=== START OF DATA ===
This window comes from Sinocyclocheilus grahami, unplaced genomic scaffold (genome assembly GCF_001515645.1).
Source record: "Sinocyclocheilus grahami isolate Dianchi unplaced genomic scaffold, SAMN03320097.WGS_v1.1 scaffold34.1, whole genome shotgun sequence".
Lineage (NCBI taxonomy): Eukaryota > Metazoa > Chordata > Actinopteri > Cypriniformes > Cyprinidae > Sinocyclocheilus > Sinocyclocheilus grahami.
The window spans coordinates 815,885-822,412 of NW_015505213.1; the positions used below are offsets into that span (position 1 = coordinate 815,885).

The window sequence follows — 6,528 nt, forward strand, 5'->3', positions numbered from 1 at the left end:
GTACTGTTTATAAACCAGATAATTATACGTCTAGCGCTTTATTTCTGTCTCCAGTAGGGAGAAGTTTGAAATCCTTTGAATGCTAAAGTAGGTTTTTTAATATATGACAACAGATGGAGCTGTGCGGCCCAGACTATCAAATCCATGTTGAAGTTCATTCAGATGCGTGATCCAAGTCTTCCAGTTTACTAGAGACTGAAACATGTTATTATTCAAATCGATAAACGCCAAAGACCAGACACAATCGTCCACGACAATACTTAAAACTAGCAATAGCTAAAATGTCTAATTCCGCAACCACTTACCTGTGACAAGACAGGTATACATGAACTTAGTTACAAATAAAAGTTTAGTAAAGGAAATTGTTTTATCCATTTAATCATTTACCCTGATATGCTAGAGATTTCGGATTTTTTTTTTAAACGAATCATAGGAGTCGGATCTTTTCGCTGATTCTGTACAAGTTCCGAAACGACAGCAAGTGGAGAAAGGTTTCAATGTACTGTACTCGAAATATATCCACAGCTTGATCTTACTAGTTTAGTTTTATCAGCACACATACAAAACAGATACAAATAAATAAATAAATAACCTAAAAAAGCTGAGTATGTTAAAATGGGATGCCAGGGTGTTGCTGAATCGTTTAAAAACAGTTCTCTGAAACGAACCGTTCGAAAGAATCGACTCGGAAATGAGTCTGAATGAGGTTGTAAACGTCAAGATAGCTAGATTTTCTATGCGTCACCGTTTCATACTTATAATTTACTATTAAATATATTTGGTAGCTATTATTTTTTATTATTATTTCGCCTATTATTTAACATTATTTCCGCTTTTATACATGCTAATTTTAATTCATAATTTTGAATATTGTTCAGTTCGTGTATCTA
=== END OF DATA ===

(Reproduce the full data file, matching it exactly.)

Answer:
This window comes from Sinocyclocheilus grahami, unplaced genomic scaffold (genome assembly GCF_001515645.1).
Source record: "Sinocyclocheilus grahami isolate Dianchi unplaced genomic scaffold, SAMN03320097.WGS_v1.1 scaffold34.1, whole genome shotgun sequence".
Lineage (NCBI taxonomy): Eukaryota > Metazoa > Chordata > Actinopteri > Cypriniformes > Cyprinidae > Sinocyclocheilus > Sinocyclocheilus grahami.
The window spans coordinates 815,885-822,412 of NW_015505213.1; the positions used below are offsets into that span (position 1 = coordinate 815,885).

The window sequence follows — 6,528 nt, forward strand, 5'->3', positions numbered from 1 at the left end:
GTACTGTTTATAAACCAGATAATTATACGTCTAGCGCTTTATTTCTGTCTCCAGTAGGGAGAAGTTTGAAATCCTTTGAATGCTAAAGTAGGTTTTTTAATATATGACAACAGATGGAGCTGTGCGGCCCAGACTATCAAATCCATGTTGAAGTTCATTCAGATGCGTGATCCAAGTCTTCCAGTTTACTAGAGACTGAAACATGTTATTATTCAAATCGATAAACGCCAAAGACCAGACACAATCGTCCACGACAATACTTAAAACTAGCAATAGCTAAAATGTCTAATTCCGCAACCACTTACCTGTGACAAGACAGGTATACATGAACTTAGTTACAAATAAAAGTTTAGTAAAGGAAATTGTTTTATCCATTTAATCATTTACCCTGATATGCTAGAGATTTCGGATTTTTTTTTTAAACGAATCATAGGAGTCGGATCTTTTCGCTGATTCTGTACAAGTTCCGAAACGACAGCAAGTGGAGAAAGGTTTCAATGTACTGTACTCGAAATATATCCACAGCTTGATCTTACTAGTTTAGTTTTATCAGCACACATACAAAACAGATACAAATAAATAAATAAATAACCTAAAAAAGCTGAGTATGTTAAAATGGGATGCCAGGGTGTTGCTGAATCGTTTAAAAACAGTTCTCTGAAACGAACCGTTCGAAAGAATCGACTCGGAAATGAGTCTGAATGAGGTTGTAAACGTCAAGATAGCTAGATTTTCTATGCGTCACCGTTTCATACTTATAATTTACTATTAAATATATTTGGTAGCTATTATTTTTTATTATTATTTCGCCTATTATTTAACATTATTTCCGCTTTTATACATGCTAATTTTAATTCATAATTTTGAATATTGTTCAGTTCGTGTATCTA